The results are pretty apparent: when running simple tests, especially ones that rely only on CPU and disk access, the Mini beat the iMac handily (above). That’s almost entirely due to the added speed of the SSD compared with the iMac’s 3.5-inch HDD. When doing more graphics intensive tests (below), the iMac and its more powerful GPU took over.
The takeaway on this however is that a HDD to SSD upgrade can make a heck of a lot of difference in performance. For those handy out there, adding an SSD to a Mac Mini doesn’t have to be a $600 proposition either. Reasonable SSDs can start out at $100 and can be added to the new Minis’ hard drive configuration (not swapped) with a simple kit.
Another important tweak not detailled in these tests is adding 8GB of RAM to the Mini which will run you somewhere south of $40. Added RAM really improves performance when lots of windows or applications are open at the same time.
We’re getting word from numerous Apple Stores that the Lion transition has begun. In this photo taken at the 14th St. Apple Store in NYC by a passerby, you can see Apple employees updating Macs as well as some heavy hardware in the foreground. Those are reportedly the new signage packages.
Lifehacker has posted a nifty guide to building a Hackintosh, Mini style. This Hackintosh is very similar to Apple’s Mac Mini in price but more burly in specs. Hackintoshes offer a great way to learn about the innards of computers and how they work.
The end product ran up a price tag of $599.65, which is a very fair price for what you’re getting.
Here’s what you’ll need:
Gigabyte GA-H55N-USB3 Motherboard $104.99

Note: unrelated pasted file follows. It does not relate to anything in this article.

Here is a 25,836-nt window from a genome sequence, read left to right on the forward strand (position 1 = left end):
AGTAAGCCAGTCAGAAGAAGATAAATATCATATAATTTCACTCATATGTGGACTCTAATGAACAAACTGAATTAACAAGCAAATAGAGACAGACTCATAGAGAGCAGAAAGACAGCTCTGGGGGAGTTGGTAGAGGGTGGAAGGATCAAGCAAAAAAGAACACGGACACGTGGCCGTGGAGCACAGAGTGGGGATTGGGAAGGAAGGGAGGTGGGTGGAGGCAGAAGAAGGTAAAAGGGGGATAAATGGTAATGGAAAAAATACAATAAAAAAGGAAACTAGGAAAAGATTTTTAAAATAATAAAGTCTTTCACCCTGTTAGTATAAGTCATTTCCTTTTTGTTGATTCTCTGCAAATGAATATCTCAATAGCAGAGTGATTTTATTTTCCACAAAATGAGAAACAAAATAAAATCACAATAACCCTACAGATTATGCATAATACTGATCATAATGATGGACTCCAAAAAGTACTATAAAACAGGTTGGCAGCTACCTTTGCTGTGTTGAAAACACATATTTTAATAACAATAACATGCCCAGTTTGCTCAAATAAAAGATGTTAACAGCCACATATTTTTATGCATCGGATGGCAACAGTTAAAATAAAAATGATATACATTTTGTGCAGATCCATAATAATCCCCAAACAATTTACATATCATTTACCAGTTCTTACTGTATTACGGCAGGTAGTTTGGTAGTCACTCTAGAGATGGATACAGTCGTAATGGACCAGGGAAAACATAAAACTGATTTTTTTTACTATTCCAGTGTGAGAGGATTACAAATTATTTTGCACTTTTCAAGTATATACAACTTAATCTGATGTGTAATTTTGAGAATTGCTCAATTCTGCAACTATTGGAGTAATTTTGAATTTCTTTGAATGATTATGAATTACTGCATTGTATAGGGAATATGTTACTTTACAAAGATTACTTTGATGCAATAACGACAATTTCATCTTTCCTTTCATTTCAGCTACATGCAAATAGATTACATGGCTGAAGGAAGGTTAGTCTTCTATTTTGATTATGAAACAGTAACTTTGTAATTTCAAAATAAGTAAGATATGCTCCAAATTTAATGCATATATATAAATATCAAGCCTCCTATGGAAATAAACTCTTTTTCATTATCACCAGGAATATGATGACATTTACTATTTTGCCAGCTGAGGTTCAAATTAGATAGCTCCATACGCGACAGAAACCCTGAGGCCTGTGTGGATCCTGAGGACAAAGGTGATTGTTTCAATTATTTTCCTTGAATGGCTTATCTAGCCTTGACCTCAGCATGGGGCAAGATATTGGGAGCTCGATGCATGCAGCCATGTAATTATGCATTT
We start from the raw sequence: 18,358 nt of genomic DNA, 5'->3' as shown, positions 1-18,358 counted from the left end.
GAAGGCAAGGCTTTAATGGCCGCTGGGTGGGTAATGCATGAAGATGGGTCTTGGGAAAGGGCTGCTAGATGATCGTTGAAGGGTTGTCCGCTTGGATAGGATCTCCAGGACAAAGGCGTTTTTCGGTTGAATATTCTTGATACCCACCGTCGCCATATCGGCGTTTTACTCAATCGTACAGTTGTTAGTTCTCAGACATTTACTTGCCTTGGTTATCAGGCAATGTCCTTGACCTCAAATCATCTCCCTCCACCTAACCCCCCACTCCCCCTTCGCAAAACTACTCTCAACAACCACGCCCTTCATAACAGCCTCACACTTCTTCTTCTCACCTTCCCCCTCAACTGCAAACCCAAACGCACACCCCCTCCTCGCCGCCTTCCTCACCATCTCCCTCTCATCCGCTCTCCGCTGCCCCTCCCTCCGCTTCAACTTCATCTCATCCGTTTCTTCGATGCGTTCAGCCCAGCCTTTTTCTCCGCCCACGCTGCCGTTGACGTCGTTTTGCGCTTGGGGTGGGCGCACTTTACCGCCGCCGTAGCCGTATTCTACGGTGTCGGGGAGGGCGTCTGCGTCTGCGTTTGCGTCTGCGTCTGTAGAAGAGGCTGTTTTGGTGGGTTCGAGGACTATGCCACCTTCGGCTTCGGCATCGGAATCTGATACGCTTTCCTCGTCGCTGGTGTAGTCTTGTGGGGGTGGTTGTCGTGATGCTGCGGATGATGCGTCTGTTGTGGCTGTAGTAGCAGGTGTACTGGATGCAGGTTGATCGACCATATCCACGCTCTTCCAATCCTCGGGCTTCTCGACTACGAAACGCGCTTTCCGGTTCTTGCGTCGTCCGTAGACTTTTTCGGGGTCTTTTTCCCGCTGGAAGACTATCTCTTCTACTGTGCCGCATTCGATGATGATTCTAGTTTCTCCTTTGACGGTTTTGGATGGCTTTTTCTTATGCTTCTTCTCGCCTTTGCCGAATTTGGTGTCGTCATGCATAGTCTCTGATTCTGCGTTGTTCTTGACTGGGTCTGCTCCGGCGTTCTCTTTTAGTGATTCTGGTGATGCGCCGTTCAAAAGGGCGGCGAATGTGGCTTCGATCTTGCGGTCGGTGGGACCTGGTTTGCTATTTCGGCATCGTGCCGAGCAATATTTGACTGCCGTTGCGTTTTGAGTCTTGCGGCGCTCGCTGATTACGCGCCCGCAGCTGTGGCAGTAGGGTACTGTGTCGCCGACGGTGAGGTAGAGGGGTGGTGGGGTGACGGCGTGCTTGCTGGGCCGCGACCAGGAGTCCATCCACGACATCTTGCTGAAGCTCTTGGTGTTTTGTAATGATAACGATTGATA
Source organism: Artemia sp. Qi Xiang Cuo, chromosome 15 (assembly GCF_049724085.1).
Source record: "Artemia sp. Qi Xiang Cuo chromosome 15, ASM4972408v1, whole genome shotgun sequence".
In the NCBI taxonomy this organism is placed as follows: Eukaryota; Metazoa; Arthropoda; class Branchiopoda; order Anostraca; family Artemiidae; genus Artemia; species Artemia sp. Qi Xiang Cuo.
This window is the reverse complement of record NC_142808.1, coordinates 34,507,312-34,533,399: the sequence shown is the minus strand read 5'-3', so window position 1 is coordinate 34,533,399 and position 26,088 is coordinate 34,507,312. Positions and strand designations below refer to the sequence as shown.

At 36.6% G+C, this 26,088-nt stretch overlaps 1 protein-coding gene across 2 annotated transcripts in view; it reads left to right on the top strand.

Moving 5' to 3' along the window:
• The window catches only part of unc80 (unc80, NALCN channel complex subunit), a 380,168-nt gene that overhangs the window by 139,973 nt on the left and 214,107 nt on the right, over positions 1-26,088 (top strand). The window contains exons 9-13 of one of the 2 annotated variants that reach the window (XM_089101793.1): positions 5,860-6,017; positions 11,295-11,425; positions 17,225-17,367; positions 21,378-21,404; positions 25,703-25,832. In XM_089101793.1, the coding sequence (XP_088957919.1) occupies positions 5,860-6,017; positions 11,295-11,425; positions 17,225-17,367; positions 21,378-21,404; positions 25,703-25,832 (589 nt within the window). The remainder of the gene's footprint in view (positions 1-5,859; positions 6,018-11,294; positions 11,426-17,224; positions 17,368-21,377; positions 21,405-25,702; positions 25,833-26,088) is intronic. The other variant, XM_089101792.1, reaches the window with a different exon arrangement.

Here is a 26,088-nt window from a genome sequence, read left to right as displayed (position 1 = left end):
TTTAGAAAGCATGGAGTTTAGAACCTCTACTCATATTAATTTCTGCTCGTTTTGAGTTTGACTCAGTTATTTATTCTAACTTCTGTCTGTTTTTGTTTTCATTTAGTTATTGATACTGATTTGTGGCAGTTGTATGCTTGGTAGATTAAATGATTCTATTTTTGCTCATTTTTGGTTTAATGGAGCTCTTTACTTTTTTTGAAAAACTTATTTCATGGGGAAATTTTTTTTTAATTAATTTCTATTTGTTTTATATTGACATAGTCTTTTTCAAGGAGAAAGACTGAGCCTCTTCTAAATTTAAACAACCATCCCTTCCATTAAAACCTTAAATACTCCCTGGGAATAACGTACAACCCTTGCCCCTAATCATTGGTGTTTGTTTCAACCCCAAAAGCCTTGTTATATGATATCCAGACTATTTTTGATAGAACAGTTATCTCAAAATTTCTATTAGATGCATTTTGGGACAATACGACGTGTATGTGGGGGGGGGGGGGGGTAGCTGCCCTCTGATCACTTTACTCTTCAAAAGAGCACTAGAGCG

Intel Core i3 Processor i3-540 3.06GHz 4MB LGA1156 CPU $110.00
ZOTAC nVidia GeForce GT240 512 MB DDR3 DVI/HDMI PCI-Express Video Card $84.99
2x2GB Corsair PC3-10666 1333Mhz Dual Chanel 240-pin DDR3 Desktop RAM $43.99
Western Digital 1TB SATA III 7200 RPM 32MB Cache Desktop Hard Drive $59.99 (2TB: $79)
SilverStone SG05BB-450 ALL Black Plastic/SECC Mini-ITX Computer Case with SFX 450W 80+ Bronze Certified/Single +12V rail Power Supply $119.99
Sony Optiarc 8X SATA DVD+/-RW Slim Drive $34.99
StarTech.com MCSATAADAP Micro SATA to SATA Adapter Cable with Power $11.71
Mac OS X 10.6 Snow Leopard $29.00
OPTIONAL: OCZ Agility 120GB SSD $199.99 (note: this is optional and not included in the total cost of the machine)
The squad over at Lifehacker used tonymacx86’s CustoMac Mini tool and a good suite of hardware. While this isn’t as small as a Mac Mini, it is very close and is a lot faster. Check out Lifehacker’s video above on how to set this up and visit their post for a list of hardware. We have to warn you, this isn’t for every computer user, because you need to know how to build your own computer and do a little tinkering.
If a Hackintosh Mini isn’t for you, check out tonymacx86’s guide to making a Sandy Bridge Hackintosh. Intel’s Sandy Bridge processor is rumored to be included in many of the new Macs. Why not go ahead and build one on the cheap? Tonymacx86 has all the answers.